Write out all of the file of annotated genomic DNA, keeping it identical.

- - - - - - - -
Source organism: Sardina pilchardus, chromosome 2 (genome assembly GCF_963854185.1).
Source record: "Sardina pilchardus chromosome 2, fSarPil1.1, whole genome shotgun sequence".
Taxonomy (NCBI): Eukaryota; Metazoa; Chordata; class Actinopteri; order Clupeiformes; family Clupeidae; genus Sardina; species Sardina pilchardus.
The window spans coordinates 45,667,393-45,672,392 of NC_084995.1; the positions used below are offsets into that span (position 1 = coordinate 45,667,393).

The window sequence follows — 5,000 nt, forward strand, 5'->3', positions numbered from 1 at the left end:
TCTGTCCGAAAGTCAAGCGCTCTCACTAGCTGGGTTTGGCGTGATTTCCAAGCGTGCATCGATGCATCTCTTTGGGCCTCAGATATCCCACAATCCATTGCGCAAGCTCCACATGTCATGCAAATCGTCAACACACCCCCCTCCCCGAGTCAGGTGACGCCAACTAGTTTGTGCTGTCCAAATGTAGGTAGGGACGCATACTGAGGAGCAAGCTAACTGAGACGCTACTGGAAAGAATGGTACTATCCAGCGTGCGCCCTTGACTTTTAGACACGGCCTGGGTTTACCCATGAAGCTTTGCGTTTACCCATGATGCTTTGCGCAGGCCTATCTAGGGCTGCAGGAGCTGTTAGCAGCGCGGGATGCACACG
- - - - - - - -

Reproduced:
Source organism: Sardina pilchardus, chromosome 2 (genome assembly GCF_963854185.1).
Source record: "Sardina pilchardus chromosome 2, fSarPil1.1, whole genome shotgun sequence".
Taxonomy (NCBI): Eukaryota; Metazoa; Chordata; class Actinopteri; order Clupeiformes; family Clupeidae; genus Sardina; species Sardina pilchardus.
The window spans coordinates 45,667,393-45,672,392 of NC_084995.1; the positions used below are offsets into that span (position 1 = coordinate 45,667,393).

The window sequence follows — 5,000 nt, forward strand, 5'->3', positions numbered from 1 at the left end:
TCTGTCCGAAAGTCAAGCGCTCTCACTAGCTGGGTTTGGCGTGATTTCCAAGCGTGCATCGATGCATCTCTTTGGGCCTCAGATATCCCACAATCCATTGCGCAAGCTCCACATGTCATGCAAATCGTCAACACACCCCCCTCCCCGAGTCAGGTGACGCCAACTAGTTTGTGCTGTCCAAATGTAGGTAGGGACGCATACTGAGGAGCAAGCTAACTGAGACGCTACTGGAAAGAATGGTACTATCCAGCGTGCGCCCTTGACTTTTAGACACGGCCTGGGTTTACCCATGAAGCTTTGCGTTTACCCATGATGCTTTGCGCAGGCCTATCTAGGGCTGCAGGAGCTGTTAGCAGCGCGGGATGCACACG